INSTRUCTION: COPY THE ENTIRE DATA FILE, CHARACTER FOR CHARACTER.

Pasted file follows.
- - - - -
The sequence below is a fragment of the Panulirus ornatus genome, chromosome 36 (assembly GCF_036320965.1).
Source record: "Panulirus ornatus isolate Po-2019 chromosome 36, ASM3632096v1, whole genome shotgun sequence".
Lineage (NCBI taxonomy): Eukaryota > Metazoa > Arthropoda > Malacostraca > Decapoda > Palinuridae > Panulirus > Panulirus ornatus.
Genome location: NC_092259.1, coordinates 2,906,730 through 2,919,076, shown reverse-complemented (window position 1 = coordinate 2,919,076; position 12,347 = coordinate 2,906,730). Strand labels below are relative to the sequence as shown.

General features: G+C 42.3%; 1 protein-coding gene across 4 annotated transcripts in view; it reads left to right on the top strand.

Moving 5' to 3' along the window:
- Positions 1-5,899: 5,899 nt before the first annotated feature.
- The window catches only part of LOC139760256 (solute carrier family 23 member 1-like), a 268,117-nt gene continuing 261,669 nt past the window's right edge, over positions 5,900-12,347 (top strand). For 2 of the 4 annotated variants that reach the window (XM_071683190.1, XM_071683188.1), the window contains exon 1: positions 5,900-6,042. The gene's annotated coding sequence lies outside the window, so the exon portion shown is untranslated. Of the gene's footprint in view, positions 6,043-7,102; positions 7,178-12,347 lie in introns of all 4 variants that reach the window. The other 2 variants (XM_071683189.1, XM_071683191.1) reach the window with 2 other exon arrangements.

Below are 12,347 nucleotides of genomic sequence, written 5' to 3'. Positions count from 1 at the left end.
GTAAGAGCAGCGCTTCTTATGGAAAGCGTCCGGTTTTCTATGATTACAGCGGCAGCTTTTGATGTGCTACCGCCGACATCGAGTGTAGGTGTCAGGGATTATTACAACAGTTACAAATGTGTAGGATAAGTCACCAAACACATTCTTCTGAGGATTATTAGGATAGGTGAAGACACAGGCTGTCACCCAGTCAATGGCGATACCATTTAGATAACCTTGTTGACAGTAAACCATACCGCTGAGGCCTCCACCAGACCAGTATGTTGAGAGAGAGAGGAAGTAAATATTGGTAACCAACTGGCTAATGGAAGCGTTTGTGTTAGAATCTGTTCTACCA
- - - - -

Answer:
The sequence below is a fragment of the Panulirus ornatus genome, chromosome 36 (assembly GCF_036320965.1).
Source record: "Panulirus ornatus isolate Po-2019 chromosome 36, ASM3632096v1, whole genome shotgun sequence".
Lineage (NCBI taxonomy): Eukaryota > Metazoa > Arthropoda > Malacostraca > Decapoda > Palinuridae > Panulirus > Panulirus ornatus.
Genome location: NC_092259.1, coordinates 2,906,730 through 2,919,076, shown reverse-complemented (window position 1 = coordinate 2,919,076; position 12,347 = coordinate 2,906,730). Strand labels below are relative to the sequence as shown.

General features: G+C 42.3%; 1 protein-coding gene across 4 annotated transcripts in view; it reads left to right on the top strand.

Moving 5' to 3' along the window:
- Positions 1-5,899: 5,899 nt before the first annotated feature.
- The window catches only part of LOC139760256 (solute carrier family 23 member 1-like), a 268,117-nt gene continuing 261,669 nt past the window's right edge, over positions 5,900-12,347 (top strand). For 2 of the 4 annotated variants that reach the window (XM_071683190.1, XM_071683188.1), the window contains exon 1: positions 5,900-6,042. The gene's annotated coding sequence lies outside the window, so the exon portion shown is untranslated. Of the gene's footprint in view, positions 6,043-7,102; positions 7,178-12,347 lie in introns of all 4 variants that reach the window. The other 2 variants (XM_071683189.1, XM_071683191.1) reach the window with 2 other exon arrangements.

Below are 12,347 nucleotides of genomic sequence, written 5' to 3'. Positions count from 1 at the left end.
GTAAGAGCAGCGCTTCTTATGGAAAGCGTCCGGTTTTCTATGATTACAGCGGCAGCTTTTGATGTGCTACCGCCGACATCGAGTGTAGGTGTCAGGGATTATTACAACAGTTACAAATGTGTAGGATAAGTCACCAAACACATTCTTCTGAGGATTATTAGGATAGGTGAAGACACAGGCTGTCACCCAGTCAATGGCGATACCATTTAGATAACCTTGTTGACAGTAAACCATACCGCTGAGGCCTCCACCAGACCAGTATGTTGAGAGAGAGAGGAAGTAAATATTGGTAACCAACTGGCTAATGGAAGCGTTTGTGTTAGAATCTGTTCTACCA